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 Forum index » House Training » Beginners Help ( Start Here)
How do I Update Seamonkey Browser?
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slacker

Joined: 20 Jul 2012
Posts: 11

PostPosted: Sat 18 Aug 2012, 20:04    Post_subject:  How do I Update Seamonkey Browser?
Sub_title: I would love to follow a simple step by step process to update
 

I have Slacko Puppy ver 5.3.3 running on a live CD and I save my Puppy sessions on a USB Flash Drive. I have 1Gb of RAM in my PC.
I searched this forum to no avail for a very simple step-by-step process to update my Seamonkey browser to the latest version (I'm getting a warning that my version 2.9.1 may have security issues & I should update.). There are lots of esoteric posts that have fragments of the process, but I have not found a stand alone step by step process containing EVERY step with the details.
So, starting with a download of the file seamonkey-2.11.tar.bz2, can someone please identify the simple step by step process to update?
Learning this as a generic process will be helpful for updating other apps too.

P.S. I only intend to use Puppy for better security when doing online financial related activities. If I had piles of free time, I would love to learn all the esoteric nuances of Puppy linux, but I'll save that for another day.
My analogy: I just want a milk shake. I just don't have the time to learn how to start and grow a dairy herd just to get a milk shake. Please don't interpret this as being disrespectfull to anyone on this forum. I have the utmost respect for every one here who is likely enjoying the experience of learning to use Puppy linux. By nature, I'm somewhat of a geek. I'm sure that just learning and doing the steps to update Seamonkey will be fun. Thank you in advance!
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majorfoo

Joined: 07 Mar 2011
Posts: 445
Location: Wish I knew

PostPosted: Sat 18 Aug 2012, 20:26    Post_subject: Re: How do I Update Seamonkey Browser?
Sub_title: I would love to follow a simple step by step process to update
 

slacker wrote:
I have Slacko Puppy ver 5.3.3 running on a live CD and I save my Puppy sessions on a USB Flash Drive. I have 1Gb of RAM in my PC.
I searched this forum to no avail for a very simple step-by-step process to update my Seamonkey browser to the latest version (I'm getting a warning that my version 2.9.1 may have security issues & I should update.). There are lots of esoteric posts that have fragments of the process, but I have not found a stand alone step by step process containing EVERY step with the details.
So, starting with a download of the file seamonkey-2.11.tar.bz2, can someone please identify the simple step by step process to update?
Learning this as a generic process will be helpful for updating other apps too.

P.S. I only intend to use Puppy for better security when doing online financial related activities. If I had piles of free time, I would love to learn all the esoteric nuances of Puppy linux, but I'll save that for another day.
My analogy: I just want a milk shake. I just don't have the time to learn how to start and grow a dairy herd just to get a milk shake. Please don't interpret this as being disrespectfull to anyone on this forum. I have the utmost respect for every one here who is likely enjoying the experience of learning to use Puppy linux. By nature, I'm somewhat of a geek. I'm sure that just learning and doing the steps to update Seamonkey will be fun. Thank you in advance!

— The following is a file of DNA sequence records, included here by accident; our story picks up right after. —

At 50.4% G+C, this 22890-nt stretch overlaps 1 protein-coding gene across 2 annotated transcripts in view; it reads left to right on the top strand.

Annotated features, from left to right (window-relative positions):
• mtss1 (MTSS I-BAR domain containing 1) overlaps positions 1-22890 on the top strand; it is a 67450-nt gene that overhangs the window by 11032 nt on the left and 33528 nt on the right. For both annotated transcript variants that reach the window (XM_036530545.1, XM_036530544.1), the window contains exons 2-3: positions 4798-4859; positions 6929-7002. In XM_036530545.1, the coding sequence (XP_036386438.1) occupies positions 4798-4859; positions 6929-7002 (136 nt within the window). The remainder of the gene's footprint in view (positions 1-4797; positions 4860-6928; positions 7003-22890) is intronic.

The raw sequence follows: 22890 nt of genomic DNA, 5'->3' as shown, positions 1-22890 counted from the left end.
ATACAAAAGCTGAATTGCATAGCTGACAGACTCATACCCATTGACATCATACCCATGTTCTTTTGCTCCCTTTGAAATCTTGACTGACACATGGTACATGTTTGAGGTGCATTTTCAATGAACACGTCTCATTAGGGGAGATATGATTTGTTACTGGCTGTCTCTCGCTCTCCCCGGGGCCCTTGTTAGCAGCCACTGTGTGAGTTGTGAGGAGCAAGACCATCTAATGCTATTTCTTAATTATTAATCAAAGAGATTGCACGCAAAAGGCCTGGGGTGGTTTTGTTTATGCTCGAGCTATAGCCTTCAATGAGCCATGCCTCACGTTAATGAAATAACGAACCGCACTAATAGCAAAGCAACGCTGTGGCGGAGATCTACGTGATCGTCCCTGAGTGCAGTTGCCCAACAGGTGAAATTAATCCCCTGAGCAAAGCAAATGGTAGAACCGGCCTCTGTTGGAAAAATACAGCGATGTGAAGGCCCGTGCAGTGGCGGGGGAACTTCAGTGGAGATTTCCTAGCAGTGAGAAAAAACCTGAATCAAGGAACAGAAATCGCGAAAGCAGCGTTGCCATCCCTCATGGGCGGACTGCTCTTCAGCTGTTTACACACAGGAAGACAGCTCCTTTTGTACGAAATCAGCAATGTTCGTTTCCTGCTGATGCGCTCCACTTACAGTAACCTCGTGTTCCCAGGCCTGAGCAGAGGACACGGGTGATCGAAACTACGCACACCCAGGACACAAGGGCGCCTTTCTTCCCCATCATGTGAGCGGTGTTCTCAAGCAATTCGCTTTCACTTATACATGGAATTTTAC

Check out the following:
http://www.murga-linux.com/puppy/viewtopic.php?t=80088
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Semme

Joined: 07 Aug 2011
Posts: 4050
Location: World_Hub

PostPosted: Sat 18 Aug 2012, 20:34    Post_subject:  

Namely the comments offered by <wink> OscarTalks. Most other updates are easier..
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bigpup


Joined: 11 Oct 2009
Posts: 5388
Location: Charleston S.C. USA

PostPosted: Sat 18 Aug 2012, 23:40    Post_subject:  

In Seamonkey navigation toolbar:

Help->Check for Updates

If it finds any it should offer to download and install.

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I have found, in trying to help people, that the things they do not tell you, are usually the clue to solving the problem.
When I was a kid I wanted to be older.... This is not what I expected Shocked
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slacker

Joined: 20 Jul 2012
Posts: 11

PostPosted: Sun 19 Aug 2012, 00:39    Post_subject: The Seamonkey Update Worked!
Sub_title: However, the SLACKOSAVE file's free space decreased by 42M
 

Majorfoo & Semme:

Thank you for identifying the discussion link below.
Per "OscarTalks" Sat 04 Aug 2012, 09:39 post at,
http://www.murga-linux.com/puppy/viewtopic.php?t=80088

I renamed the existing ver 2.9.1 seamonkey directory in /usr/lib to seamonkeyold so I could restore to older ver 2.9.1 if needed.
Then I extracted the ver 2.11 tar to /usr/lib and the update worked. Then I deleted the seamonkeyold directory and the ver 2.11 tar source file.

When I rebooted my PC (to verify the update was persistent), the update still worked. However, the free space in my SLACKOSAVE file went from approx. 110M to 68M. Not sure why that happened if all I did was substitute the old seamonkey directory with the new. Perhaps new ver 2.11 seamonkey directory size increase over the old accounts for this approx 42M reduction? Somehow, that seems like a BIG change for a minor update.

BigPup,
Perhaps your update method would use up less SLACKOSAVE space?
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Semme

Joined: 07 Aug 2011
Posts: 4050
Location: World_Hub

PostPosted: Sun 19 Aug 2012, 05:43    Post_subject:  

Slacker- you'll discover a few things here that'll help you uncover where that space is being used. On my install SM gobbles up roughly 74mb's between system and user directories. If the new one runs OK, then there's no longer a reason for any fallback. The folder that needs to be backed up, the one holding your settings, is named *.default (* being numerical) in your users .mozilla/seamonkey folder. Hey, if there's more than one- profiles.ini'll tell you which one it's using. If you wanna increase your savefile, that option's under utility..
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OscarTalks

Joined: 05 Feb 2012
Posts: 926
Location: London, England

PostPosted: Sun 19 Aug 2012, 07:30    Post_subject:  

The original SeaMonkey 2.9.1 in Slacko is compiled with all update facilities disabled so can not be updated from the Help menu. The Update option is not there. That is why it has to be done by substitution of the folder.

The new SeaMonkey 2.11 does include the update facility for future updates, but won't do anything now because it is the current version anyway.

I must admit that I didn't monitor how much extra space the new one occupies in comparison to the old. I have ample space in my save-file so it wasn't a major concern at the time. 42M is the size of the new folder and since the old one is part of the distro it may be that deleting it does not recover any save-file space.